Birth date and place, birth certificate
Social Security and Medicare numbers
Employer(s) and dates of employment
Education and military records
Sources of income and assets; investment income (stock, bonds, property
Insurance policies, bank accounts, deeds, investments, and other valuables
Most recent income tax return
Money owed, to whom, and when payments are due
Credit card account names and numbers
Safe deposit key and information
Will, beneficiary information
Durable power of attorney
Living will and/or durable power of attorney for health care
Where cash or other valuables might be kept in the home
Blood type
latest EKG
latest blood work
medications including over the counter, time of day, dosage and illness
allergies including to any medications
names and numbers of all physicians
DNR location
financial advisor
long term health policy info 
all other medical ins policy numbers and contact information
Cemetery information
Religious affiliation
Passwords for internet programs, etc. 
Alarm codes
Neighbors phone number
Where apt and car keys are located
Veterans status, numbers and paperwork
Pets – pet care/vet
Names and contact info for important family members

While gathering this information may seem like a full-time job, doing it in advance of an emergency is always easier than in crisis mode. If the elder can gather it and put it in a safe place, that is even better. Much of this list, and the resources Faith compiled them from, were provided by the National Institute on Aging. They have some great resources, including the a booklet called “So Far Away,” an “Advance Care Planning” sheet, and “Getting Your Affairs in Order” AgePage (visit for these and other free resources). There is also a superb “Emergency Preparedness, For Seniors, By Seniors” booklet from the Red Cross ( ). One of the best resources to keep it all in one place is a book by local Connecticut author Lynn McPhelimy called In the Checklist of Life. When you read the reviews online, you will agree it sounds like a necessity for every family.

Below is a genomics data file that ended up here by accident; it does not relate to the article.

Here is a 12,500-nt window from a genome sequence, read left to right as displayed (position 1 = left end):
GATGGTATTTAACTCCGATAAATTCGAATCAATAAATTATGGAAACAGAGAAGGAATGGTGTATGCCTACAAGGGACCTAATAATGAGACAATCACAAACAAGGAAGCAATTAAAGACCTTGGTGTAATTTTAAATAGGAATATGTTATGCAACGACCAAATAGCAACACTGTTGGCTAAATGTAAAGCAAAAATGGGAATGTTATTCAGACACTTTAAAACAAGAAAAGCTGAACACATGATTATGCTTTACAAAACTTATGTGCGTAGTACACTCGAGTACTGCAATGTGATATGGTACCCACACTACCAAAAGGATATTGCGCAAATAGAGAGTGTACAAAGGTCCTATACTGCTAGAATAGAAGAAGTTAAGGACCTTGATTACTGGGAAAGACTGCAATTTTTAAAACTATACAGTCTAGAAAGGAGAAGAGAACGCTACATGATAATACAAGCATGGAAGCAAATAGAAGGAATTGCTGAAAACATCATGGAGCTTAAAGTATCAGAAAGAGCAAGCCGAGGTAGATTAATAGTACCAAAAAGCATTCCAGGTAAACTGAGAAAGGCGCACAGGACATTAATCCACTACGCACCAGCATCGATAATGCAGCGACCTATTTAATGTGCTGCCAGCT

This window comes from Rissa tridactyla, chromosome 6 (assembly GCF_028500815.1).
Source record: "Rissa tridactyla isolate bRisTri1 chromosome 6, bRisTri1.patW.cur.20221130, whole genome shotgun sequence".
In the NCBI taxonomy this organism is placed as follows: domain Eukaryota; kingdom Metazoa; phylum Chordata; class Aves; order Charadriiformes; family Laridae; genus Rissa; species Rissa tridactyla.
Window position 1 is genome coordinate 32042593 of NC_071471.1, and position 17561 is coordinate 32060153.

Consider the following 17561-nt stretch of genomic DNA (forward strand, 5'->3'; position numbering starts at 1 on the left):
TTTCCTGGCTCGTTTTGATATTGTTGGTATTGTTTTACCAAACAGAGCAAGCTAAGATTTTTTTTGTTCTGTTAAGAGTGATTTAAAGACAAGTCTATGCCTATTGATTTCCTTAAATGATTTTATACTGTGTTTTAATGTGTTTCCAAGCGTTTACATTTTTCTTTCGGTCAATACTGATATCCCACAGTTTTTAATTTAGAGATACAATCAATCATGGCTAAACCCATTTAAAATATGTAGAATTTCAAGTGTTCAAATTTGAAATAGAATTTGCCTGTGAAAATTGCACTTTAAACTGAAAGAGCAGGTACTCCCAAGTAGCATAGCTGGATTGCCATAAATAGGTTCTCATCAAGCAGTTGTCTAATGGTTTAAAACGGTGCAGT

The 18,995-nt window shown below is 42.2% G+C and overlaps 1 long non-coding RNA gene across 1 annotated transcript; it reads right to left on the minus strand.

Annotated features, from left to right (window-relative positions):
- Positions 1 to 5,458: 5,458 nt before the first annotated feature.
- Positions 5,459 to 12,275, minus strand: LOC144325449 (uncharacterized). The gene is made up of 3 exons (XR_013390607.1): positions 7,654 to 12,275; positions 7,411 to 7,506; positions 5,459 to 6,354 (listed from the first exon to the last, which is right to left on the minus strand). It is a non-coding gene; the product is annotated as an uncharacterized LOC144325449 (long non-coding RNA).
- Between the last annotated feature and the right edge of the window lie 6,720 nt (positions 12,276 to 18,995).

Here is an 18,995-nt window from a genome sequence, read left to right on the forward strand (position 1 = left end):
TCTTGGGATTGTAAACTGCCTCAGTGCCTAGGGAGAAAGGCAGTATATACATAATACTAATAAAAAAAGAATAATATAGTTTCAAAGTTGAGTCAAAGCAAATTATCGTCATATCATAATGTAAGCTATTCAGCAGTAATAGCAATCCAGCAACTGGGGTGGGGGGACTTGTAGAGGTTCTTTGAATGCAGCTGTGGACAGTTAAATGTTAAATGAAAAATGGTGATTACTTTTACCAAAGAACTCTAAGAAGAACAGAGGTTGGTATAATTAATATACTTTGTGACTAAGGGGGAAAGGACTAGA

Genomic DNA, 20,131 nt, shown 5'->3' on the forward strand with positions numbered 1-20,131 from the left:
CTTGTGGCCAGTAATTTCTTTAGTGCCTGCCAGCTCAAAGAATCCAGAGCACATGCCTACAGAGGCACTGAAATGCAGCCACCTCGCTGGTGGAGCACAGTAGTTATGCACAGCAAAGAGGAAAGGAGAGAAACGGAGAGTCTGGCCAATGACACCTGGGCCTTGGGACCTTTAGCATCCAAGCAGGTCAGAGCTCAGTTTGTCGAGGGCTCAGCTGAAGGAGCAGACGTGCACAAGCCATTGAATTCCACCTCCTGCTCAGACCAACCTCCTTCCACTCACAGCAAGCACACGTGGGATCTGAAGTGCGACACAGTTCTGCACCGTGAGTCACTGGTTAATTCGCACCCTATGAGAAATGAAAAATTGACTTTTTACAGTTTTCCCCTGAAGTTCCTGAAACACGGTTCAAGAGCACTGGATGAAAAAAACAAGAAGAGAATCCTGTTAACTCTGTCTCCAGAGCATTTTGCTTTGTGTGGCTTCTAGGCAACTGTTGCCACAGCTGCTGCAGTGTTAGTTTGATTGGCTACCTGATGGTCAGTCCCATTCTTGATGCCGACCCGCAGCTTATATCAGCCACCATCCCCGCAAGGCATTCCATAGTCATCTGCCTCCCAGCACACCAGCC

Thank you Faith for sharing your compiled list. And thanks to the National Institutes on Aging and the Red Cross for providing such valuable information to us all – for free!  For more information on caregiver seminars, visit


By Marichelle B. Cirunay, BSN,RN Infection Preventionist, Hebrew Health Care


  • A 100oF or higher fever or feeling feverish (not everyone with the flu has a fever)

  • A cough and/or sore throat

  • A runny or stuffy nose

  • Headaches and/or body aches

  • Chills

  • Fatigue

  • Nausea, vomiting, and/or diarrhea (most common in children)



Do I have the flu or a cold?

The flu and the common cold have similar symptoms. It can be difficult to tell the difference between them. Your health care provider can give you a test within the first few days of your illness to determine whether or not you have the flu.

In general, the flu is worse than the common cold. Symptoms such as fever, body aches, tiredness, and cough are more common and intense with the flu. People with colds are more likely to have a runny or stuffy nose.

When should I seek emergency medical attention?

Seek medical attention immediately if you experience any of the following:

  • Difficulty breathing or shortness of breath

  • Purple or blue discoloration of the lips

  • Pain or pressure in the chest or abdomen

  • Sudden dizziness

  • Confusion

  • Severe or persistent vomiting

  • Seizures

  • Flu-like symptoms that improve but then return with fever and worse cough


If you have been diagnosed with the flu, you should stay home and follow your health care provider’s recommendations. Talk to your health care provider or pharmacist about over-the-counter and prescription medications to ease flu symptoms and help you feel better faster.

  • You can treat flu symptoms with and without medication.

  • Over-the-counter medications may relieve some flu symptoms but will not make you less contagious.

  • Your health care provider may prescribe antiviral medications to make your illness milder and prevent serious complications.

  • Your health care provider may prescribe antibiotics if your flu has progressed to a bacterial infection.

Are there ways to treat the flu or its symptoms without medication?

You can treat flu symptoms without medication by:

  • Getting plenty of rest

  • Drinking clear fluids like water, broth, sports drinks, or electrolyte beverages to prevent becoming dehydrated

  • Placing a cool, damp washcloth on your forehead, arms, and legs to reduce discomfort associated with a fever

  • Putting a humidifier in your room to make breathing easier

  • Gargling salt water (1:1 ratio warm water to salt) to soothe a sore throat

  • Covering up with a warm blanket to calm chills